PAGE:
Law Change Allows More Money To Flow From Lottery To Education
OKLAHOMA CITY - Long-sought changes to Oklahoma's lottery law are paying off, literally.
Lottery officials say that, overall, sales are up about 40 percent, which will result in a higher-than-expected contribution to education. In an interview this week, a lottery executive explained that the improvement is directly attributable to legislation passed last session eliminating a key restriction on the use of lottery proceeds.
"We had to level the playing field a little bit," said Jay Finks, the lottery's Director of Marketing and Administration.
Under rules originally approved by voters in 2004, the Oklahoma Lottery Commission was required to annually contribute a minimum of 35 percent of gross proceeds to the state's Education Trust Fund. Those dollars were then divided up, according to prescribed percentages, between common education, higher education, career tech, the Teachers Retirement System, and a school consolidation fund.
Within a few years of the lottery's start, officials were telling lawmakers the 35 percent requirement was limiting what they could pay out in prizes, which was limiting the public's enthusiasm for the games.
"We had, for 12 years, pretty much the lowest payouts in the country," Finks explained, "and that fuels a loss in sales and a loss in playership and less money to education at the end of the day."
In fact, the lottery's peak contribution to education came in its third year, fiscal year 2008, when almost $72 million went into the trust fund. The amount hovered just below that for several years, before beginning a sharp drop and hitting a low of $53 million last year.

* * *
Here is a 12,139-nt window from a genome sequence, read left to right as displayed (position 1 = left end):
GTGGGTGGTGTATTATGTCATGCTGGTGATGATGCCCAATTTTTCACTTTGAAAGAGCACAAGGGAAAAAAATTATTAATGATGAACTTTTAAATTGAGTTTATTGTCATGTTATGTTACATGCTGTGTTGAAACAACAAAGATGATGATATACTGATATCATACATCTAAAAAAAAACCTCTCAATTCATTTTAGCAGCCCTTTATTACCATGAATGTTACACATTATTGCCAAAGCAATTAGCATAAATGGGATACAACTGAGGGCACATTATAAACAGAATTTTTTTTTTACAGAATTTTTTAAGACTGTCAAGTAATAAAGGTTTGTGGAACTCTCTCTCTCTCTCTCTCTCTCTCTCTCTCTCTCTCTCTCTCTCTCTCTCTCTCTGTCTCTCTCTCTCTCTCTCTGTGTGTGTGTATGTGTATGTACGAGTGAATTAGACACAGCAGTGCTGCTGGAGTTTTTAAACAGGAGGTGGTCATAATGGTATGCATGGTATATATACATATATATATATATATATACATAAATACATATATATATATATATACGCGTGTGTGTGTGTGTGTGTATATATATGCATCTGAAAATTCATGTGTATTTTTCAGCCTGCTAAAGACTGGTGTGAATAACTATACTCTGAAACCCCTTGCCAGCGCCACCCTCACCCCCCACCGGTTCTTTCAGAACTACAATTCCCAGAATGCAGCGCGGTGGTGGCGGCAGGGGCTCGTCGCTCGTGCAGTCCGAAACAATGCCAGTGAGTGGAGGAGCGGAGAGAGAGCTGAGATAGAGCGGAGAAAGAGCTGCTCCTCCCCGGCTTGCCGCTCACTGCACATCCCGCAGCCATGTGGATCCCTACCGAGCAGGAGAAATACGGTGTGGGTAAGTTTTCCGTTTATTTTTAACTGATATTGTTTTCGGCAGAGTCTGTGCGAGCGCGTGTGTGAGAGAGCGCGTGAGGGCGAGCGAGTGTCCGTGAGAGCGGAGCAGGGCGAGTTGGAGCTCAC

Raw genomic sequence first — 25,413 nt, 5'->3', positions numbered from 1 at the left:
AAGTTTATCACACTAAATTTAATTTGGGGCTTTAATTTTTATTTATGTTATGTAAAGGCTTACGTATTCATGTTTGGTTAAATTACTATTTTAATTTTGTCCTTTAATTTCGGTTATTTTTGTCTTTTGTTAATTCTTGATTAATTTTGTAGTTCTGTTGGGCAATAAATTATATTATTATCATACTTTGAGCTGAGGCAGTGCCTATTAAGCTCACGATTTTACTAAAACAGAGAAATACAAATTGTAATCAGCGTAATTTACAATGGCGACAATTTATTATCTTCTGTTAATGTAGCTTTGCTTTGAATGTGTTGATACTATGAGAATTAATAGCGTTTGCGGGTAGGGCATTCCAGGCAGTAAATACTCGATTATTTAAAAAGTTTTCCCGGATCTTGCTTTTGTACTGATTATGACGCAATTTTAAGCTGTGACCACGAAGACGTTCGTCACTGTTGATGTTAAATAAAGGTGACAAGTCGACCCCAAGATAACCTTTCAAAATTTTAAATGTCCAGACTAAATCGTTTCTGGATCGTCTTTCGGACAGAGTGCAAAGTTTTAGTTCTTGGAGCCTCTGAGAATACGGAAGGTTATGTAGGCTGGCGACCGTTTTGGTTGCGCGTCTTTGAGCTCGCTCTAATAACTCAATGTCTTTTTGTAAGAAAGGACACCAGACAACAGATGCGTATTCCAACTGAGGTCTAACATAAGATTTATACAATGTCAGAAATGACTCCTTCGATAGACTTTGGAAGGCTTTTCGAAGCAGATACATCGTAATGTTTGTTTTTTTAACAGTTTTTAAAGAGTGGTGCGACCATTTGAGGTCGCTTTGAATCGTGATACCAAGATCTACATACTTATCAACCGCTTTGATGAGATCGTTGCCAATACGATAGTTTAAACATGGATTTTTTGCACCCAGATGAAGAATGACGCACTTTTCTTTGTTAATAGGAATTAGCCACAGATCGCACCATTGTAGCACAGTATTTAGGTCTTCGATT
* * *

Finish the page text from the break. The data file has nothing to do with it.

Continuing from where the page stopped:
"We projected that if we didn't change the law this year," said Finks, "we wouldn't even achieve $50 million dollars to the state (in fiscal year 2018)."
But legislators did change the law, passing HB 1837 during the 2017 regular session.
Now, instead of depositing precisely 35 percent of gross proceeds into the fund, the amended law calls for the first $50 million of net proceeds to go into the fund, where it's divided up just as in the past. Any net proceeds above $50 million go only to common ed, and specifically to STEM and Pre-K through 3rd grade reading programs.
Lottery officials were able to convince lawmakers that removing the 35 percent mandate would increase their contribution to education, because they could put more money into prizes, which would boost sales.
Finks said, "We always said to legislators, 'Do you want 35 percent of a number that's going to never grow, and ultimately get lower, or do you want a smaller percentage of a much bigger pie?'"
The change in law went into effect July 1, 2017. At the same time, the lottery got rid of the old instant scratch-off games, replacing them with new games with better odds.
Retailers like OnCue, which sells lottery games at all 65 convenience store locations in Oklahoma, say they have seen a change, more winners and more sales. While they don't disclose specific sales numbers, company executives say the growth is significant.
"According to the lottery," said Scott Minton, OnCue's Director of Business Development, "it's been almost a 40 percent increase across the state and I'd say that our numbers would represent a growth in that category."
Lottery officials are now projecting their contribution to education will be back up over $60 million, perhaps as high as $66 million, this year.